Wood & Wire,
Wood & Wire
(independent, 2013)

"Debut" doesn't have to mean "amateur." Enter as Exhibit A this inaugural self-titled album by the bluegrass band Wood & Wire, straight out of Austin. These guys may have been performing together for only a short while, but they are veteran musicians who know their craft, their style and their audience. And they show us what they can do on this marvelous 14-cut CD.

Wood & Wire is Tony Kamel (guitar, vocals), Matt Slusher (mandolin, vocals), Trevor Smith (banjo) and Dom Fisher (bass, vocals). On a handful of songs, Brittany Haas's fiddle playing is added as frosting on the musical cake. There are no covers here; these are all original, brand-new songs, well mixed in production, that somehow seem as though they've been around for years. It doesn't take more than two pass-throughs for you to remember the choruses and to sing along with the group. Each tune is as musically democratic as it can get, too. The banjo, guitar and mandolin harmonies either weave in and out of each other, or they wait and take their turns. And the three-voice vocals blend well. What a fun album to listen to!

"Mexico" is an upbeat jam with a Smokey & the Bandit kind of kick. "The law's comin' after me / But I won't go, I won't go." Makes you want to drive like Burt Reynolds in a fast black Pontiac Firebird. "Brand New Day" marks a more measured pace and offers one of the more introspective set of lyrics. I can relate to "Nowhere & Gone," which sounds like something Mississippi Delta boy Steve Azar might pen. Anyone who's ridden across the country knows the feeling of suddenly finding herself "somewhere between Nowhere and Gone."

My favorite song is "Rambler's Blues," both in terms of music and words. It's an example of quintessential bluegrass, to my mind. It's toe-tappin' and has both banjo and mandolin picking standouts. And the chorus asks the age-old question: "Was I meant to walk that straight and narrow road / Or was I meant to run through life alone?" Alas, we're left to decipher that answer for ourselves.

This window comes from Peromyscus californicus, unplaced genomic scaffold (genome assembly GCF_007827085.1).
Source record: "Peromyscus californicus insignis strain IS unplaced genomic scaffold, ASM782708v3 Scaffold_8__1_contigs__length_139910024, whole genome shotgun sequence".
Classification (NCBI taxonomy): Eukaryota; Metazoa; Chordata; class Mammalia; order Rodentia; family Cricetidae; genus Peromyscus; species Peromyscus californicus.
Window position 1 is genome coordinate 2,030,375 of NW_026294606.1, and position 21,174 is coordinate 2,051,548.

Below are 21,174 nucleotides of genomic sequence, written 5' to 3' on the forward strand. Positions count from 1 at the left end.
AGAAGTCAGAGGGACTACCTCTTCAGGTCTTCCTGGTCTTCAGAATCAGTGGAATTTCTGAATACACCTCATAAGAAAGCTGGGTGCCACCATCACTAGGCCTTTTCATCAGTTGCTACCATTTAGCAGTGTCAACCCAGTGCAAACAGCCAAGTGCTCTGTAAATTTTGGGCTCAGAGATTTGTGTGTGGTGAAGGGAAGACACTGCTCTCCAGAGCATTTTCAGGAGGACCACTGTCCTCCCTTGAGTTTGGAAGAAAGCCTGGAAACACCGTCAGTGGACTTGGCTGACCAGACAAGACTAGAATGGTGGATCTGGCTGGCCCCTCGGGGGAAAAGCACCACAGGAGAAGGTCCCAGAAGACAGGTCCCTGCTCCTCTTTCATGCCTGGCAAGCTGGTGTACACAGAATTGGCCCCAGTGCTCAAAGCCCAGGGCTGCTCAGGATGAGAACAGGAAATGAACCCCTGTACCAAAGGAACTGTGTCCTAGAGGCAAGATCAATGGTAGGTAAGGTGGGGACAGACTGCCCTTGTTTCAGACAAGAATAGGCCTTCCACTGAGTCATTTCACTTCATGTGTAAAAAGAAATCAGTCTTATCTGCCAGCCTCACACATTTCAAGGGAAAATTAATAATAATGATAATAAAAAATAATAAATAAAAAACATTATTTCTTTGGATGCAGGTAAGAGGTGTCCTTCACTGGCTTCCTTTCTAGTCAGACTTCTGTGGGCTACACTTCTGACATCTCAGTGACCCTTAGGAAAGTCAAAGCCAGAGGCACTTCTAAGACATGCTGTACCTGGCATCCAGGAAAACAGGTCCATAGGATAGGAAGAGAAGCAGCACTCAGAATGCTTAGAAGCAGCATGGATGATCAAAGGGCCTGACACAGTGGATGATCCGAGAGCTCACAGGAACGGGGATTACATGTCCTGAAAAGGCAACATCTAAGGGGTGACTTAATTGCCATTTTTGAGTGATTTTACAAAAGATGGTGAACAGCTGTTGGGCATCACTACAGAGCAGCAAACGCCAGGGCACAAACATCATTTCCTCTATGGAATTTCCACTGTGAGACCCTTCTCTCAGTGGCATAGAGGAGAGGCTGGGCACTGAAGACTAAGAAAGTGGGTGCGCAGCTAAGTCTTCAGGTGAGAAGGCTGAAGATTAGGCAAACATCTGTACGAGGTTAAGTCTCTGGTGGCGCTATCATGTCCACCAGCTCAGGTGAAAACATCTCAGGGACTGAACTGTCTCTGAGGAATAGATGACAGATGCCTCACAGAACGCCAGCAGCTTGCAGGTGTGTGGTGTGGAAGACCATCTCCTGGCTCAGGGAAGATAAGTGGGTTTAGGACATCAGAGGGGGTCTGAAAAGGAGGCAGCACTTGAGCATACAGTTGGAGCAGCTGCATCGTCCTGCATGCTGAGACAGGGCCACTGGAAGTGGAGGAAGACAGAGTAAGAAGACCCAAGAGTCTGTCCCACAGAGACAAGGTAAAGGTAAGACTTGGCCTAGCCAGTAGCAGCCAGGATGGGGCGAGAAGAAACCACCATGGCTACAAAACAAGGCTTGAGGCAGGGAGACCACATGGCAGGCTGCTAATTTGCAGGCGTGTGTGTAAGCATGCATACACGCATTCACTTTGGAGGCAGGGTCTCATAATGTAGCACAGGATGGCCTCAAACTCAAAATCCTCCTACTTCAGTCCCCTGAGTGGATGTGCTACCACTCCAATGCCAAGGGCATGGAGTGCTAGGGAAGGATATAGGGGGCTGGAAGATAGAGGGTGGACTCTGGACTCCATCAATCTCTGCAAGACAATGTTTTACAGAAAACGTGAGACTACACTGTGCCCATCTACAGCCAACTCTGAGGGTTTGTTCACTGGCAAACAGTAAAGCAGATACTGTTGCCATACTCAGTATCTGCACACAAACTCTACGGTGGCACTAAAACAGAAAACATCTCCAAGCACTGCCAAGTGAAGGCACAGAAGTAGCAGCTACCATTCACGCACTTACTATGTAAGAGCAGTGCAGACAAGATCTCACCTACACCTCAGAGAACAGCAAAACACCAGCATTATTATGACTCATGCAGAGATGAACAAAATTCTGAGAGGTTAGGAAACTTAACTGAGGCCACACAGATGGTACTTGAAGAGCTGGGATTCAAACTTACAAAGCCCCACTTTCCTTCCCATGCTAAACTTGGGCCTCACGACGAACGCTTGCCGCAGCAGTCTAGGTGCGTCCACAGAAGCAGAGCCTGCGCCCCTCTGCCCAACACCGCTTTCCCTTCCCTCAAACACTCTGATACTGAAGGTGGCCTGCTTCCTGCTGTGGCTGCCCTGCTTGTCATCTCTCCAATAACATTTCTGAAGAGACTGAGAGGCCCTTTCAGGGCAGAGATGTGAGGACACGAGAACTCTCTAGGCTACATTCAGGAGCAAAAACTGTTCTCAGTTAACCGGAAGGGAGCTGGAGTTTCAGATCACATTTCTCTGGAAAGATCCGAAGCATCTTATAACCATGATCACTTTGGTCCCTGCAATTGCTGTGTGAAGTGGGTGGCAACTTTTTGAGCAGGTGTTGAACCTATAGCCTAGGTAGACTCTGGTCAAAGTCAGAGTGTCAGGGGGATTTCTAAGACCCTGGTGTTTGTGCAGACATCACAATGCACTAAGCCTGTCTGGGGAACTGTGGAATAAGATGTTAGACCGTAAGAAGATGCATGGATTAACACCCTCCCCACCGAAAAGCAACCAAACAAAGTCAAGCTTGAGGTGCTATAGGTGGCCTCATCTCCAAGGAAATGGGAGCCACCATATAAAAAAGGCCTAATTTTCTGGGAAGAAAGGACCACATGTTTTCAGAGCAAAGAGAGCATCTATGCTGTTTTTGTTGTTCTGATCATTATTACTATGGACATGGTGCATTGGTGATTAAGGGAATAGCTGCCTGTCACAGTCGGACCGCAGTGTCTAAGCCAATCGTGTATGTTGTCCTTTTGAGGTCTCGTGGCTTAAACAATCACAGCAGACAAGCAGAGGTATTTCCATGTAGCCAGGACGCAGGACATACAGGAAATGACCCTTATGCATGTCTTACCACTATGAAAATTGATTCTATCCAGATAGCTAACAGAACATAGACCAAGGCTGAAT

The pace slows down a bit with "Setting the World on Fire." Think of a tale along the lines of Marshall Tucker's classic, "Can't You See." The lead singer has to decide what to do with himself, now that the girl has gone. "Nothin' Wrong" is a banjo instrumental at its core, written by Trevor Smith. Each musician takes his turn, though. Make sure you have your low-end channel cranked to get the best of Fisher's stand-up bass on this one.

"Overblown" describes a cold and snowy storm that's come down from the "Rocky Mountain High." It reminds me of some of the cuts on Dan Fogelberg's High Country Snows album from 1985. Listen for the nice a cappella half-chorus toward the end.

"The Positive" is not as memorable as the other selections. But, again, be sure to turn up the bass. "Bet the World" is another feisty one, featuring banjo and fiddle. "Coal Mining One" is a slow song that harkens to Muhlenberg County, a familiar topic and place in the folk/country/bluegrass arena. "Fool Out of Me" may have been recorded away from the studio. It's good, but it's got rec-hall-like acoustics. "Wandering Wild Road" is a tumbling tune featuring banjo and mandolin.

Some on-disc chatter primes you for a running start at "Rollin' in the Washingtons," the last credited cut. For some odd reason, it makes me think of a sped-up version of "Cecelia" by Simon & Garfunkel. It shows off great guitar and mandolin picking. Keep the disc spinning, and you'll hear an extra instrumental outtake that sounds like an on-site rehearsal for "Overblown." Then the musicians fade away with the sound.

I will be keeping this CD in my car. It provides the perfect music for long-distance drives, which I happen to take a lot. North, south, east, west -- it won't matter where I'm going. And if I'm alone, no one will care if I sing along with these guys at the top of my lungs.

The banjo, the guitar, the mandolin, the stand-up bass. Each is created by a special combination of wood and wire that results in the production of a unique sound when struck. The band Wood & Wire is unique, too. Its aim in 2013 is to break out of local markets and go national. Something tells me that goal is within reach.

[ visit the artist's website ]

music review by
Corinne H. Smith

13 April 2013

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